The Lonely Hours, Sarah Vaughan's contribution to the genre of saloon song LPs, doesn't have a stellar selection of material -- although of course nearly anything recorded by one of America's foremost jazz interpreters is worth hearing. Add to that the special treat of Benny Carter -- the seminal altoist who'd been contributing charts to the hottest big bands since 1928 -- occupying the arranger's chair, and The Lonely Hours becomes a very intriguing proposition. Carter's refined arrangements and ensemble playing don't exactly reinforce the isolation of the title, but Vaughan sounds excellent on "I'll Never Be the Same," "These Foolish Things," and "If I Had You," lightly caressing the notes. For "You're Driving Me Crazy" and "What'll I Do," she cleverly mirrors the comic frustration embodied in Carter's flügelhorn/tuba ensemble. Hopefully, Carter wasn't responsible for the occasionally canned sound of the strings; The Lonely Hours is a solid match of vocalist and arranger in most respects, with only the quality of the material weighing it down slightly.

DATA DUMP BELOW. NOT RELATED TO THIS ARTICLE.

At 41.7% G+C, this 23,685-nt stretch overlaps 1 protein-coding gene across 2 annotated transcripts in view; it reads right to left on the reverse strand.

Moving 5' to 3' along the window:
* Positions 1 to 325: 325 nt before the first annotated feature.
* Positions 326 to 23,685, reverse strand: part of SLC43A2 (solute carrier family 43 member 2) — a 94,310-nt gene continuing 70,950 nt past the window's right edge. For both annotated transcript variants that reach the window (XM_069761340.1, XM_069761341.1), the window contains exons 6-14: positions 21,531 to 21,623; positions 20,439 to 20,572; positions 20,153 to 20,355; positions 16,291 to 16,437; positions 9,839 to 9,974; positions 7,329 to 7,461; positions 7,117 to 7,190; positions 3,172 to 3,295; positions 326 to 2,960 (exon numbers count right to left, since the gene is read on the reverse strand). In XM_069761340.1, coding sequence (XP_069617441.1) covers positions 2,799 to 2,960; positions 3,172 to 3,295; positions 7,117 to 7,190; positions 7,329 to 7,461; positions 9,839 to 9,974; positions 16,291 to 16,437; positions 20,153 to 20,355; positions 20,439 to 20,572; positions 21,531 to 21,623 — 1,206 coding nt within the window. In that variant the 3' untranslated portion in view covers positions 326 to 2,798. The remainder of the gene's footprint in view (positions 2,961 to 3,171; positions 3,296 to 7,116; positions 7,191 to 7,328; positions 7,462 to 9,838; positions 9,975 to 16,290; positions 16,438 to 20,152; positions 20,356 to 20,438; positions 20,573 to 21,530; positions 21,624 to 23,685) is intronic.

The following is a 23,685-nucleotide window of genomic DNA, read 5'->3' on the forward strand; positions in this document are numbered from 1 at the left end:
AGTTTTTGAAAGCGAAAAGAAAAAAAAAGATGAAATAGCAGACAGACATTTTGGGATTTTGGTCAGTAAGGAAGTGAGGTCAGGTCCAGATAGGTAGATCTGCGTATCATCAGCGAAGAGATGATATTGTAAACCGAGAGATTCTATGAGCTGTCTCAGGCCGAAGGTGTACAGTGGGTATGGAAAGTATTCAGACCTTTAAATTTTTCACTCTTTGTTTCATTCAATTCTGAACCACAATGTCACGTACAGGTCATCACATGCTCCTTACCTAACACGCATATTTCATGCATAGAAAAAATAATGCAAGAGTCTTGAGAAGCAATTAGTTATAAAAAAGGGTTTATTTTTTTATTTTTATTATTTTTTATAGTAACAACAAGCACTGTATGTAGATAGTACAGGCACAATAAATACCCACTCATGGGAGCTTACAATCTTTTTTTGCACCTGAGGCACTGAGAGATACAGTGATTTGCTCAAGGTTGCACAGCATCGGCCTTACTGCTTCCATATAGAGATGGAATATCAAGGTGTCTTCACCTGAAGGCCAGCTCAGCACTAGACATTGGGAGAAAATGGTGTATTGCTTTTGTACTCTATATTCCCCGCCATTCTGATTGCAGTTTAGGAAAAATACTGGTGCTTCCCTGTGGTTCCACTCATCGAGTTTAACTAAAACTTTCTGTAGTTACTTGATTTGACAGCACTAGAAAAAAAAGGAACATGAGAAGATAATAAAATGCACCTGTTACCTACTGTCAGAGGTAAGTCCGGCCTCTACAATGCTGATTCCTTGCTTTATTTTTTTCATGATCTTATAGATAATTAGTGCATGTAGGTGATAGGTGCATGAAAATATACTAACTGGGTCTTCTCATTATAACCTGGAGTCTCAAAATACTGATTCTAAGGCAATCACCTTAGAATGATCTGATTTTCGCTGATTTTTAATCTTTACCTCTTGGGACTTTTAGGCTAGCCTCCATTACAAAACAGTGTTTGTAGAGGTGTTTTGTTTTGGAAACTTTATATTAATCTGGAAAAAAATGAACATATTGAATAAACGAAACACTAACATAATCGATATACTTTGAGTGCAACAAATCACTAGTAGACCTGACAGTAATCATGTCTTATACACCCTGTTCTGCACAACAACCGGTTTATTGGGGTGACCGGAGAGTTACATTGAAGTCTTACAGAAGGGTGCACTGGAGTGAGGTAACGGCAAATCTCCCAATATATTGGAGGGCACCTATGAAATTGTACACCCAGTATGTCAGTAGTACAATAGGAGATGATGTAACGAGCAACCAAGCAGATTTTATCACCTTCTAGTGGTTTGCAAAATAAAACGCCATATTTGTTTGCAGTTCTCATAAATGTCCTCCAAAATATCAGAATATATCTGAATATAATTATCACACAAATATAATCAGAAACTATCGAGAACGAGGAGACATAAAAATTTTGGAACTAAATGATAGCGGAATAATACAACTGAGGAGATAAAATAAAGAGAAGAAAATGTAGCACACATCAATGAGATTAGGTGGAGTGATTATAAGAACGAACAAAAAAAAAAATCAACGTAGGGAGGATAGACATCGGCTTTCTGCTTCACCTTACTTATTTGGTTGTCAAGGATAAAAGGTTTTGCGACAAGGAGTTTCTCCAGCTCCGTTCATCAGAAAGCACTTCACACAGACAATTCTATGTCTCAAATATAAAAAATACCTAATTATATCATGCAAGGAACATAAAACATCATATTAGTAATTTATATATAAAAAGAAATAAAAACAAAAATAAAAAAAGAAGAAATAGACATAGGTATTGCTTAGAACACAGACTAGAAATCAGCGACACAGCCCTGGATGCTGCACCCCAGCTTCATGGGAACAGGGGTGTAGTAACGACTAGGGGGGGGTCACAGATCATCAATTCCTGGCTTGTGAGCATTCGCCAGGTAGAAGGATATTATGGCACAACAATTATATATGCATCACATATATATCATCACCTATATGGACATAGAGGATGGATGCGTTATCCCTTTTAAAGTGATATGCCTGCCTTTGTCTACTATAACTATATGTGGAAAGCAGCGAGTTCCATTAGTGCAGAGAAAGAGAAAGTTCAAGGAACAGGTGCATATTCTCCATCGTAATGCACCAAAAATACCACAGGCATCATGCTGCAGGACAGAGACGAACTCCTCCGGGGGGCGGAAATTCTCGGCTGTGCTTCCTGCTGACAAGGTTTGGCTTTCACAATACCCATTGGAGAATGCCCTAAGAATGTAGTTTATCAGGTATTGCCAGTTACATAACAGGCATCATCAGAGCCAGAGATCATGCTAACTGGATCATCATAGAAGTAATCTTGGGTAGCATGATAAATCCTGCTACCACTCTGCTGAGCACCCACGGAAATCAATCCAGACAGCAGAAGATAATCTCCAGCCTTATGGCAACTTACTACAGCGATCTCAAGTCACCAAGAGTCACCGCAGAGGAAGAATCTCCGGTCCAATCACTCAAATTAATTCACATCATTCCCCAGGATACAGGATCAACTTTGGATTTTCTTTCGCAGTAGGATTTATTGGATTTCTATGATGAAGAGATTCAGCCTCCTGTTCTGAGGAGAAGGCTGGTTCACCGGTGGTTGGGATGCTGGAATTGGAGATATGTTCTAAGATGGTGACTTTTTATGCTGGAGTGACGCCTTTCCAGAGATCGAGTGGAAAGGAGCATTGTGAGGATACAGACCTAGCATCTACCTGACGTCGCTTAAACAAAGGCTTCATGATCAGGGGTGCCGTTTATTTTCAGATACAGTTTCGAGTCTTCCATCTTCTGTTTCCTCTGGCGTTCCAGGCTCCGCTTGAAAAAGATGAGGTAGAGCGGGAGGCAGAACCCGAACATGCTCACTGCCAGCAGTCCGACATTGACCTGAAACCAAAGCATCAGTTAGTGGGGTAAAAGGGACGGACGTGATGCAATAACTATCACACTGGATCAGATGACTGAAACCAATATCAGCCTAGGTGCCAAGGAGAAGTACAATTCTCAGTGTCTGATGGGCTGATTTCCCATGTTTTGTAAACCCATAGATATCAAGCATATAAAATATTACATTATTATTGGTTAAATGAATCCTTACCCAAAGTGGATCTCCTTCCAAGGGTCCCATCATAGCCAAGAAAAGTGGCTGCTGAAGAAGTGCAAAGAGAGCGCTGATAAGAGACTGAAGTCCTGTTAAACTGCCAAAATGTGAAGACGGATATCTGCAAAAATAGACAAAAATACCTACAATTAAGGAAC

AllMusic Review by John Bush